Why Project Management Begins with CRM

Andy Jordan is President of Roffensian Consulting S.A., a Roatan, Honduras-based management consulting firm with a comprehensive project management practice. Andy always appreciates feedback and discussion on the issues raised in his articles and can be reached at andy.jordan@roffensian.com. Andy's new book Risk Management for Project Driven Organizations is now available.

This month’s theme is customer relationship management, and when I was thinking about what I could write about it was difficult to get away from thinking of CRM as a piece of software--that’s such a common use of the term. There’s a lot more to it than that of course, but that did get me thinking about how customer-facing organizations move from the sales process (generally managed using some form of CRM tool) to delivery. In many organizations, these processes seem to be completely disconnected--anyone who has ever worked in any kind of professional services environment has horror stories of promises made by sales that are impossible to implement.

In reality, there is no logical reason why sales and delivery should be separate; in fact, quite the opposite--they should flow seamlessly. Software companies have recognized that and many CRM tools now offer project management modules, but organizations have been slow to realize the benefits that are available. In this article, I want to look at how organizations can better integrate their sales and delivery processes to the benefit of both sides of the business as well as the customer.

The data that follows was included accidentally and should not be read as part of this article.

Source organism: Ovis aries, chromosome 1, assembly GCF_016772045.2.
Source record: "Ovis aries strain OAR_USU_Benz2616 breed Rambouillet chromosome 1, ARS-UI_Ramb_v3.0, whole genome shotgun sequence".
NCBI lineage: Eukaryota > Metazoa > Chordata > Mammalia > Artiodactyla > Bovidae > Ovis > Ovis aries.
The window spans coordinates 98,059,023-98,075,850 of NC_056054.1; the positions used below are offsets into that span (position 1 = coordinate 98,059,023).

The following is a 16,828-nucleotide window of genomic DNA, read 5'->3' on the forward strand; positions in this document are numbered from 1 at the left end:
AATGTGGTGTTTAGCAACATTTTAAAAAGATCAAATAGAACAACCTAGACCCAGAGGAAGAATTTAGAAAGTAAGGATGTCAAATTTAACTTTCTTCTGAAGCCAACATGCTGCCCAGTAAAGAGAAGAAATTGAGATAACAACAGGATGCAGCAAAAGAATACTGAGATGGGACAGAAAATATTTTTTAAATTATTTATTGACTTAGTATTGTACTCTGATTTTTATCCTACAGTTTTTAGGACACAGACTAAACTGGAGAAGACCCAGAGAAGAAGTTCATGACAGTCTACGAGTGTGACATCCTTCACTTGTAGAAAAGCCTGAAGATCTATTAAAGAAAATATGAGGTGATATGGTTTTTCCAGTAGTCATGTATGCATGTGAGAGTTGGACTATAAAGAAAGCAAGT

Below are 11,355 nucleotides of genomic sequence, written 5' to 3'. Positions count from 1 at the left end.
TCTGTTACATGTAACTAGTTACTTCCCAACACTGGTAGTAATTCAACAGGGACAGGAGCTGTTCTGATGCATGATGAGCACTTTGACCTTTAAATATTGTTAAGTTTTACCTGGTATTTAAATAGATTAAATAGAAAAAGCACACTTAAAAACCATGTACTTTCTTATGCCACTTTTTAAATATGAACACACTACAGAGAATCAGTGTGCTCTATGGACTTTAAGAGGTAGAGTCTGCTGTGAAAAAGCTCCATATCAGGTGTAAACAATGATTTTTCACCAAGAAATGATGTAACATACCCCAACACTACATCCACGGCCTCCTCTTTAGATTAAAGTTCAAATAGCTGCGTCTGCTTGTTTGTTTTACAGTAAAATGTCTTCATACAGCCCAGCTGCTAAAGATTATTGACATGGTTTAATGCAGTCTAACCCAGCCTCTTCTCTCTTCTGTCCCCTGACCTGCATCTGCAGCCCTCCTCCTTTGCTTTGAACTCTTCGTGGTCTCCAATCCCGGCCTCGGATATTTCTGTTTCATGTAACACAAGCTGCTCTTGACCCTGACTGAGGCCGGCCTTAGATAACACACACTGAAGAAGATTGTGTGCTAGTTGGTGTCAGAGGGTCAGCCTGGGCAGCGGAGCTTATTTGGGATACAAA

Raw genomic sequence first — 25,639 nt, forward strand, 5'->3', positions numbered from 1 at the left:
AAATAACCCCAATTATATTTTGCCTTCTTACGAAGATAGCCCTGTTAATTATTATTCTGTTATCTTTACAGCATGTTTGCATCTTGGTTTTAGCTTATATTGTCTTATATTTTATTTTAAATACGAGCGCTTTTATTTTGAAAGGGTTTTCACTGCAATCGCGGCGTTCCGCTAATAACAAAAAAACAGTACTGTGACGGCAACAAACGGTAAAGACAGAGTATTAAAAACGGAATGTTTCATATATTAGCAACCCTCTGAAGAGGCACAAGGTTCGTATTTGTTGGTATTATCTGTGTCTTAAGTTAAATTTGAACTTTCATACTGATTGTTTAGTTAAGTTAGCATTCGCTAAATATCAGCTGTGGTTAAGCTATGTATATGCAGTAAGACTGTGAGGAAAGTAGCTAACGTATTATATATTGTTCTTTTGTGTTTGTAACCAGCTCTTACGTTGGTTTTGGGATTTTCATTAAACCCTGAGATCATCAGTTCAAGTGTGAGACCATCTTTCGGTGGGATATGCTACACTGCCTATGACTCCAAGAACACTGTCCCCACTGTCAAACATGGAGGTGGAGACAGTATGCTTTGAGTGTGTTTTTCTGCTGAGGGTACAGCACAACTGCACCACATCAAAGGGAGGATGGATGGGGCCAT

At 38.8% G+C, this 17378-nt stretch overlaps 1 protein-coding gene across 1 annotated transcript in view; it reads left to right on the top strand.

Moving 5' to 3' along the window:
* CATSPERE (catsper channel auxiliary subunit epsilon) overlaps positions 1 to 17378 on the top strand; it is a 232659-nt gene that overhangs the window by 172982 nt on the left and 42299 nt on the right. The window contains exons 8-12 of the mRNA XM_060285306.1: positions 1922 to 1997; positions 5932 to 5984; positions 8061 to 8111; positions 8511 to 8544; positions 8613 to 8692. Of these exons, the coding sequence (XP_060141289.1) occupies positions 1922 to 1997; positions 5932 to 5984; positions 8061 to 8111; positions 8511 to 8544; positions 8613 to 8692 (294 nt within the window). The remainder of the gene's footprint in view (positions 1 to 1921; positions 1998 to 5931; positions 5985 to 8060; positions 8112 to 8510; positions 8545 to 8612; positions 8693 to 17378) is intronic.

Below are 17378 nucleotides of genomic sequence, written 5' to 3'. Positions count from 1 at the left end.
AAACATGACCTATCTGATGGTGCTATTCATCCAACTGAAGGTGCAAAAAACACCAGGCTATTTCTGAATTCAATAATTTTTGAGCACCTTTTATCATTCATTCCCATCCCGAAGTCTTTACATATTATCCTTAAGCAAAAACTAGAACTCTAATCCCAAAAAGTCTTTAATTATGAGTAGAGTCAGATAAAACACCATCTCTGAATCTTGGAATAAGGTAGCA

Closing the sale is initiating the project
The most common type of project that we consider here is a professional services initiative--the delivery of custom services (often in support of a product) by employees of the…


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